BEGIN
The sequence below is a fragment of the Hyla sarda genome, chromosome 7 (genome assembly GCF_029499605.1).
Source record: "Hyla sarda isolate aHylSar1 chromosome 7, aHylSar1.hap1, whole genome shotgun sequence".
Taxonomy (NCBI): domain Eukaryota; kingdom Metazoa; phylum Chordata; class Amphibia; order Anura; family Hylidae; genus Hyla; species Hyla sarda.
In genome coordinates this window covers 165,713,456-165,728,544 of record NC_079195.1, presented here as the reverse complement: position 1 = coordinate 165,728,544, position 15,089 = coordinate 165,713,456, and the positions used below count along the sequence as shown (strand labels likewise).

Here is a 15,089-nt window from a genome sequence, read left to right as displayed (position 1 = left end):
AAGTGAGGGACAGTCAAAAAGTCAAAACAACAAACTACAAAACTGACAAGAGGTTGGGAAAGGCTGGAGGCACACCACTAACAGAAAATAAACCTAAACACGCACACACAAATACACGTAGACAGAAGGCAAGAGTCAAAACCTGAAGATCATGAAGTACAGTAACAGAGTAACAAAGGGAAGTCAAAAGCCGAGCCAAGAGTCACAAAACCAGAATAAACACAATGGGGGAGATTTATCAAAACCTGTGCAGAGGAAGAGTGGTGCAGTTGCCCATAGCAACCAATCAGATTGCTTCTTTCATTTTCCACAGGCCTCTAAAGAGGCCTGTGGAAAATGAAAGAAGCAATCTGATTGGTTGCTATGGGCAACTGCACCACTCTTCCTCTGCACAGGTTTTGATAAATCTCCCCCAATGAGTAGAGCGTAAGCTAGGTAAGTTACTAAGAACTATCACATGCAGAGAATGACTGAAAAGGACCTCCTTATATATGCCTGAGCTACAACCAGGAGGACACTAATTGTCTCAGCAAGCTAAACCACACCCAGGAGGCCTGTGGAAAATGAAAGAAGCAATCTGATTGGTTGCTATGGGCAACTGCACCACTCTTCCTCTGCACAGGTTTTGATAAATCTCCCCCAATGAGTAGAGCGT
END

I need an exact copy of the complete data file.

The sequence below is a fragment of the Hyla sarda genome, chromosome 7 (genome assembly GCF_029499605.1).
Source record: "Hyla sarda isolate aHylSar1 chromosome 7, aHylSar1.hap1, whole genome shotgun sequence".
Taxonomy (NCBI): domain Eukaryota; kingdom Metazoa; phylum Chordata; class Amphibia; order Anura; family Hylidae; genus Hyla; species Hyla sarda.
In genome coordinates this window covers 165,713,456-165,728,544 of record NC_079195.1, presented here as the reverse complement: position 1 = coordinate 165,728,544, position 15,089 = coordinate 165,713,456, and the positions used below count along the sequence as shown (strand labels likewise).

Here is a 15,089-nt window from a genome sequence, read left to right as displayed (position 1 = left end):
AAGTGAGGGACAGTCAAAAAGTCAAAACAACAAACTACAAAACTGACAAGAGGTTGGGAAAGGCTGGAGGCACACCACTAACAGAAAATAAACCTAAACACGCACACACAAATACACGTAGACAGAAGGCAAGAGTCAAAACCTGAAGATCATGAAGTACAGTAACAGAGTAACAAAGGGAAGTCAAAAGCCGAGCCAAGAGTCACAAAACCAGAATAAACACAATGGGGGAGATTTATCAAAACCTGTGCAGAGGAAGAGTGGTGCAGTTGCCCATAGCAACCAATCAGATTGCTTCTTTCATTTTCCACAGGCCTCTAAAGAGGCCTGTGGAAAATGAAAGAAGCAATCTGATTGGTTGCTATGGGCAACTGCACCACTCTTCCTCTGCACAGGTTTTGATAAATCTCCCCCAATGAGTAGAGCGTAAGCTAGGTAAGTTACTAAGAACTATCACATGCAGAGAATGACTGAAAAGGACCTCCTTATATATGCCTGAGCTACAACCAGGAGGACACTAATTGTCTCAGCAAGCTAAACCACACCCAGGAGGCCTGTGGAAAATGAAAGAAGCAATCTGATTGGTTGCTATGGGCAACTGCACCACTCTTCCTCTGCACAGGTTTTGATAAATCTCCCCCAATGAGTAGAGCGT